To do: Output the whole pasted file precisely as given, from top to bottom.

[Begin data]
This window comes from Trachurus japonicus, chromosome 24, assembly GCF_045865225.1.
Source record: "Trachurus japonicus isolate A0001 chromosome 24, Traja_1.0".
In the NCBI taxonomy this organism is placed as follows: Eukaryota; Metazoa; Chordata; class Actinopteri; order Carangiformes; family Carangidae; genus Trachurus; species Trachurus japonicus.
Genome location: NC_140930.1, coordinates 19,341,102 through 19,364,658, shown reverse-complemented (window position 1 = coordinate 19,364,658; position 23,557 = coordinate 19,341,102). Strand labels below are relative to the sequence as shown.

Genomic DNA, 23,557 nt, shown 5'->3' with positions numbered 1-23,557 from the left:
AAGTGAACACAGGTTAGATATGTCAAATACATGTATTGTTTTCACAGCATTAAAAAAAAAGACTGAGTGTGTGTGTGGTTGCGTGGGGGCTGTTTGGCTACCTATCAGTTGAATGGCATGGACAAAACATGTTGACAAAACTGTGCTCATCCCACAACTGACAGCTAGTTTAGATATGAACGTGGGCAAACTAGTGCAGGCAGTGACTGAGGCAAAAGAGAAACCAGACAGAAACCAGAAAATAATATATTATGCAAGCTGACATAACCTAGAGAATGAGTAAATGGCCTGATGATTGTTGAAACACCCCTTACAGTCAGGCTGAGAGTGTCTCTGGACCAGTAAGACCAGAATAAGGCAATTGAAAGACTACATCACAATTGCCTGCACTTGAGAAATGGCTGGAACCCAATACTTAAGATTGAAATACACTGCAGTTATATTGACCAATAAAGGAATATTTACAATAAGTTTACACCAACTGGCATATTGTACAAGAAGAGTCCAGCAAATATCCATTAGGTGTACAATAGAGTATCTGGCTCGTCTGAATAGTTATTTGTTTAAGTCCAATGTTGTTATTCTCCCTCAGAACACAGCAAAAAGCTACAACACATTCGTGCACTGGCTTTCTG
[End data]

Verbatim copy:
This window comes from Trachurus japonicus, chromosome 24, assembly GCF_045865225.1.
Source record: "Trachurus japonicus isolate A0001 chromosome 24, Traja_1.0".
In the NCBI taxonomy this organism is placed as follows: Eukaryota; Metazoa; Chordata; class Actinopteri; order Carangiformes; family Carangidae; genus Trachurus; species Trachurus japonicus.
Genome location: NC_140930.1, coordinates 19,341,102 through 19,364,658, shown reverse-complemented (window position 1 = coordinate 19,364,658; position 23,557 = coordinate 19,341,102). Strand labels below are relative to the sequence as shown.

Genomic DNA, 23,557 nt, shown 5'->3' with positions numbered 1-23,557 from the left:
AAGTGAACACAGGTTAGATATGTCAAATACATGTATTGTTTTCACAGCATTAAAAAAAAAGACTGAGTGTGTGTGTGGTTGCGTGGGGGCTGTTTGGCTACCTATCAGTTGAATGGCATGGACAAAACATGTTGACAAAACTGTGCTCATCCCACAACTGACAGCTAGTTTAGATATGAACGTGGGCAAACTAGTGCAGGCAGTGACTGAGGCAAAAGAGAAACCAGACAGAAACCAGAAAATAATATATTATGCAAGCTGACATAACCTAGAGAATGAGTAAATGGCCTGATGATTGTTGAAACACCCCTTACAGTCAGGCTGAGAGTGTCTCTGGACCAGTAAGACCAGAATAAGGCAATTGAAAGACTACATCACAATTGCCTGCACTTGAGAAATGGCTGGAACCCAATACTTAAGATTGAAATACACTGCAGTTATATTGACCAATAAAGGAATATTTACAATAAGTTTACACCAACTGGCATATTGTACAAGAAGAGTCCAGCAAATATCCATTAGGTGTACAATAGAGTATCTGGCTCGTCTGAATAGTTATTTGTTTAAGTCCAATGTTGTTATTCTCCCTCAGAACACAGCAAAAAGCTACAACACATTCGTGCACTGGCTTTCTG